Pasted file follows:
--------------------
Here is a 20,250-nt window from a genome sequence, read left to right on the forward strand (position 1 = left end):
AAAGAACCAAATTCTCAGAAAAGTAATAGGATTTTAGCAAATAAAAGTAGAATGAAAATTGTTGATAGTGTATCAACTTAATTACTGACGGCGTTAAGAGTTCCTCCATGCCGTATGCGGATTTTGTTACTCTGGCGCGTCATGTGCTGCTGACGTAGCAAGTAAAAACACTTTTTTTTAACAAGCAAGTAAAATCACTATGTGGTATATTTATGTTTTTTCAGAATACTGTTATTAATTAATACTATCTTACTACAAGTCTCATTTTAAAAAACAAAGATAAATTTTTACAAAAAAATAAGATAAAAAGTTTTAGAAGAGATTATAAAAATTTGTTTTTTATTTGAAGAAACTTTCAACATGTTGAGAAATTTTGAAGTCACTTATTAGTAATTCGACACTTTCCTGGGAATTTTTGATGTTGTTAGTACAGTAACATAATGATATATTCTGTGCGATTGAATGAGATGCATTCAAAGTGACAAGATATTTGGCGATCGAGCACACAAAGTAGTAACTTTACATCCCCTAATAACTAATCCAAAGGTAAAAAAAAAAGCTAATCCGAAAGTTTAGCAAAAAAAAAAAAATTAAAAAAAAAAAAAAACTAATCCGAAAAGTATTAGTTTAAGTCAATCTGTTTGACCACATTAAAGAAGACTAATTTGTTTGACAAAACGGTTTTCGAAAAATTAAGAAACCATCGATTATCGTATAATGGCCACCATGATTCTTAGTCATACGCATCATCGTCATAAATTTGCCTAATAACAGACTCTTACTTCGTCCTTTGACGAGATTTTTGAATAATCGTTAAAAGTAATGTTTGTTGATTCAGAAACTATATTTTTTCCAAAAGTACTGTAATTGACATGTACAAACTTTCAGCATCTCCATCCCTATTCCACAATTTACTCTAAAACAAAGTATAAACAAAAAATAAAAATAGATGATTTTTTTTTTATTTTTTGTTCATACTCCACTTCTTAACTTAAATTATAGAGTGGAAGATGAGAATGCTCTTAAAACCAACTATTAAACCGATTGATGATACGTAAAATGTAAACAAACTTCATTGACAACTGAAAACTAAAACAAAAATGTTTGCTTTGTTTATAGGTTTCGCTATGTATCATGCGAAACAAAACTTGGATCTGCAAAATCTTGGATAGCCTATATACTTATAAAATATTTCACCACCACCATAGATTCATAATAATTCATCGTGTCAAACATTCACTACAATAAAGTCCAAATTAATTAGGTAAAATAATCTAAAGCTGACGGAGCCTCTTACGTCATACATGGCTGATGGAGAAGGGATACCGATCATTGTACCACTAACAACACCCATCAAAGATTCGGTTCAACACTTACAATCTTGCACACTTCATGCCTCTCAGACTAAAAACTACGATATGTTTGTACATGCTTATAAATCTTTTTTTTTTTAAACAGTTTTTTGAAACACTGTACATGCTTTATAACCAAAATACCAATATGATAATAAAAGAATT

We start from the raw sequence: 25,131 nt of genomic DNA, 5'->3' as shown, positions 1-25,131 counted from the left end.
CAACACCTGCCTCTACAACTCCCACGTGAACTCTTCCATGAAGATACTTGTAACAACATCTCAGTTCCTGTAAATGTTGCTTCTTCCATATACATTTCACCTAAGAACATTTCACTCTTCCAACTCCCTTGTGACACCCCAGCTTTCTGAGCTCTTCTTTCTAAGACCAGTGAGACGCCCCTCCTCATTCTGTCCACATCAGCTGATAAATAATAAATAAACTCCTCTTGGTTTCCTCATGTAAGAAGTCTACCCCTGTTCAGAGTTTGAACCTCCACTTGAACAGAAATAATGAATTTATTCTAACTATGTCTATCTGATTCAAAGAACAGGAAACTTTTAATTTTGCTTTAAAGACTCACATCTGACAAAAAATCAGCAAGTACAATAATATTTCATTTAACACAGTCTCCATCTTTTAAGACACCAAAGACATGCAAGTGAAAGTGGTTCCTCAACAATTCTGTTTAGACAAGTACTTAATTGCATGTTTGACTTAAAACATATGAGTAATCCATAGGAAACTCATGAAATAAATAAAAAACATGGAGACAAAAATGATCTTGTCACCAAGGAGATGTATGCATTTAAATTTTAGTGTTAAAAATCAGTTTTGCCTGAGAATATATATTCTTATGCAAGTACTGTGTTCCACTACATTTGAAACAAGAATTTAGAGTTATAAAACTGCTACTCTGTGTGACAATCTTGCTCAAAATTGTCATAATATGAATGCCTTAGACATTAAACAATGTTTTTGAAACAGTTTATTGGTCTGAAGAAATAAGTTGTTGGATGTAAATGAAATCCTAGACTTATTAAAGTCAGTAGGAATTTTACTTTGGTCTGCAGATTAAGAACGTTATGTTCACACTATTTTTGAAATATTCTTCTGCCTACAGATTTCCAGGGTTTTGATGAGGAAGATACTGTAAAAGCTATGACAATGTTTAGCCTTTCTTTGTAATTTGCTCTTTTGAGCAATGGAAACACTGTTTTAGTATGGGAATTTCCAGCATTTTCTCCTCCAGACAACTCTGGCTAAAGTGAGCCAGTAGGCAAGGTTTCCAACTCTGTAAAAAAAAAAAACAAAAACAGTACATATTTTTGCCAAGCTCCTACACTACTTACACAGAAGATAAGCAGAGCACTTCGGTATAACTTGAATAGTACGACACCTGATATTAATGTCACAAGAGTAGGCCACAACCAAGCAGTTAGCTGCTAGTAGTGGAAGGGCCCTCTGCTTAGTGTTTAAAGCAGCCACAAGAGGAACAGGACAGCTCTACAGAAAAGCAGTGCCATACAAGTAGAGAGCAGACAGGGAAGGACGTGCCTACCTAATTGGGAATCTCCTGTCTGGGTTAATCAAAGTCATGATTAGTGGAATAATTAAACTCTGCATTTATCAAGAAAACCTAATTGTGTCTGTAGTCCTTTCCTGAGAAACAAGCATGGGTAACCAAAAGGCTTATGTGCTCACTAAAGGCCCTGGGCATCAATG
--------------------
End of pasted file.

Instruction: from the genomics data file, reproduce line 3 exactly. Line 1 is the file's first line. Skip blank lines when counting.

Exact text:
We start from the raw sequence: 25,131 nt of genomic DNA, 5'->3' as shown, positions 1-25,131 counted from the left end.